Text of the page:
FFI was designed to recover costs incurred by the HSE during regulatory action against organisations that fail to comply with safety and health law, thus transferring the financial burden from the taxpayer to the business.
The new charge came into effect on 6 April 2019 and it is the second increase since the scheme was introduced in October 2012. The rate first went up in 2016, from £124. In a statement, the HSE said this can be attributed in part to the fact that the scheme has operated recently at a deficit.
In 2017/18 the HSE reported a £1.9m loss from running FFI after the £15m it generated from fines to businesses was offset by its operating costs, which totalled almost £17m.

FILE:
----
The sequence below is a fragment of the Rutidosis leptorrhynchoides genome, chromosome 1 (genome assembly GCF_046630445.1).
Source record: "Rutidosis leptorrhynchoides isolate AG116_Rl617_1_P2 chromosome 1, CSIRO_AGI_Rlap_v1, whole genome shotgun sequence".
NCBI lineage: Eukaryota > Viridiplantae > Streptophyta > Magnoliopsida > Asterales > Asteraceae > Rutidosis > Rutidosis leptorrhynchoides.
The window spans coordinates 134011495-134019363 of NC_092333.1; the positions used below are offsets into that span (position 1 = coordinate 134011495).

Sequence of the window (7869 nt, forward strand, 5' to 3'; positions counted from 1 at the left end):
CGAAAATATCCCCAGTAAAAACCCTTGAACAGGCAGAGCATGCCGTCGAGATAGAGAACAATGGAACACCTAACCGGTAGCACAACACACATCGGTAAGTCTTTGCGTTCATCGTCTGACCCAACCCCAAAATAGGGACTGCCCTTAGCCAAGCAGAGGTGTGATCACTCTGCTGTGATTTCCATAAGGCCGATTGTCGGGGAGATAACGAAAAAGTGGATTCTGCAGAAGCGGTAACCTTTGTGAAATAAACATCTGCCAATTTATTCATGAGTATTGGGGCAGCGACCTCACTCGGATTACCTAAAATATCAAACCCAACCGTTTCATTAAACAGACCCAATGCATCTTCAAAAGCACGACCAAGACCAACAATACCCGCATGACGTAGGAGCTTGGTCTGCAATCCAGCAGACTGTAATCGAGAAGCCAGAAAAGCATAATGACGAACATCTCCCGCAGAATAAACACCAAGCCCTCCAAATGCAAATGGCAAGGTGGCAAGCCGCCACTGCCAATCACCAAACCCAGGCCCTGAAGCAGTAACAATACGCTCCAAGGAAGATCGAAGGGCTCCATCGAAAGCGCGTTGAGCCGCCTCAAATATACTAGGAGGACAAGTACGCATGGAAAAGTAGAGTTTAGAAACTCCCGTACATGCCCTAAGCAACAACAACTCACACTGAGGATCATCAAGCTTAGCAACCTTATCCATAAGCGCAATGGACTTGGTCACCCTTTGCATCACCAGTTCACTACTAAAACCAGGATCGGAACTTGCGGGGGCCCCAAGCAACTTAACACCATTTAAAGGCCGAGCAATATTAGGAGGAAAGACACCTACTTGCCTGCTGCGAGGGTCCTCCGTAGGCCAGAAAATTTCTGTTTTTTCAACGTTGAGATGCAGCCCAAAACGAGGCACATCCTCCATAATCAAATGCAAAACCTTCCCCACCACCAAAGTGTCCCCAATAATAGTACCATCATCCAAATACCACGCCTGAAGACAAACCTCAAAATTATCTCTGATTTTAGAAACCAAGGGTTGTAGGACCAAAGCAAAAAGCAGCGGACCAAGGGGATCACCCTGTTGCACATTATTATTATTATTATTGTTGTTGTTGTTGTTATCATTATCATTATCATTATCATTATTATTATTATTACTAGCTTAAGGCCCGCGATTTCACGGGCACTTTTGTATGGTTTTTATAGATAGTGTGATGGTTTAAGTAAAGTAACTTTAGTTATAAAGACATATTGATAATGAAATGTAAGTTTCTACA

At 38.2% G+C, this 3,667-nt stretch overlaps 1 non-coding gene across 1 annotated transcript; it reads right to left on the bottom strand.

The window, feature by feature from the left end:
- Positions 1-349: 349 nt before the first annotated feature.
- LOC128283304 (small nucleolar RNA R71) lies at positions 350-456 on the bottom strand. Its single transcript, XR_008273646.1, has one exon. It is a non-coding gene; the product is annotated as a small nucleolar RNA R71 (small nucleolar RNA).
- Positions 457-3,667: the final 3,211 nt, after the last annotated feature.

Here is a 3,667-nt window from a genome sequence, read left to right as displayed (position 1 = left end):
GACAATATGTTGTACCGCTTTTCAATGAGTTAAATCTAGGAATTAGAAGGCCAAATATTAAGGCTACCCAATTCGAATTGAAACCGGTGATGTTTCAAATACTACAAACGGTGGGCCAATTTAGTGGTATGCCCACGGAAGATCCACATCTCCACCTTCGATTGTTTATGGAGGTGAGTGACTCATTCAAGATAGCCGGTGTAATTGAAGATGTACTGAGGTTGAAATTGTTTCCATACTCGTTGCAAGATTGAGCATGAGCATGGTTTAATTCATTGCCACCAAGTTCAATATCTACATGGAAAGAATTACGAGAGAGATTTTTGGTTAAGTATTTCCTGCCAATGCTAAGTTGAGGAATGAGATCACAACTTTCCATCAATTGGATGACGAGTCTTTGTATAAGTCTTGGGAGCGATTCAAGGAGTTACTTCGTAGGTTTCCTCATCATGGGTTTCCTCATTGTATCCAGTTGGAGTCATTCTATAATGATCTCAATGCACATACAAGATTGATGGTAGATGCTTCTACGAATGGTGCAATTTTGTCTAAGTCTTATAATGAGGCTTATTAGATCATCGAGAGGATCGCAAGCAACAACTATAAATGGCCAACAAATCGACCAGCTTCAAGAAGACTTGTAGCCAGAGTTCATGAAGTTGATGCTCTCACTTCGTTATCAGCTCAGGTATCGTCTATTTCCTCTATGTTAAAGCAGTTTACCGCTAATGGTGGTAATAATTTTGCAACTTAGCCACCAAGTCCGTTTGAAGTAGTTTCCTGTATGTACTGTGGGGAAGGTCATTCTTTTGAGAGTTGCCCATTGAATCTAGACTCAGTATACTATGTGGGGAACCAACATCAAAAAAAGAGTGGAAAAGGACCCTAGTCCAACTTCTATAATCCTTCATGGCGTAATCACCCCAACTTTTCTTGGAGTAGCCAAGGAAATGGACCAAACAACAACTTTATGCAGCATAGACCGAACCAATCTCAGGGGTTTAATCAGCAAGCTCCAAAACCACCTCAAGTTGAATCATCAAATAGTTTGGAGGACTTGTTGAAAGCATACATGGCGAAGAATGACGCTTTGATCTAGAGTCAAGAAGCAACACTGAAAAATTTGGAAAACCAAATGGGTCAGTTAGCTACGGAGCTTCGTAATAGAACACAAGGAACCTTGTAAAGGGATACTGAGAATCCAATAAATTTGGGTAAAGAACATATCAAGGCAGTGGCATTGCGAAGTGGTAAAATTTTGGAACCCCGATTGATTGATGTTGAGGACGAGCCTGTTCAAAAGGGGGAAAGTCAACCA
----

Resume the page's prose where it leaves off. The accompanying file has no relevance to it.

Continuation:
It said: “HSE’s cost recovery rate for FFI will increase to £154 per hour with effect from 6 April 2019. This means that businesses that are found to be in material breach of health and safety law will be charged at this new rate. As now, those businesses that meet their legal requirements will not pay anything for HSE’s regulatory activity.
“HSE must set the FFI rate with the aim of recovering its full cost and in recent years it has operated at a deficit (i.e. cost more than recovered in income). A combination of this and cumulative inflationary pressures support the increased hourly rate.”
A material breach is defined by the HSE as “something which an inspector considers serious enough that they need to formally write to the business requiring action to be taken”.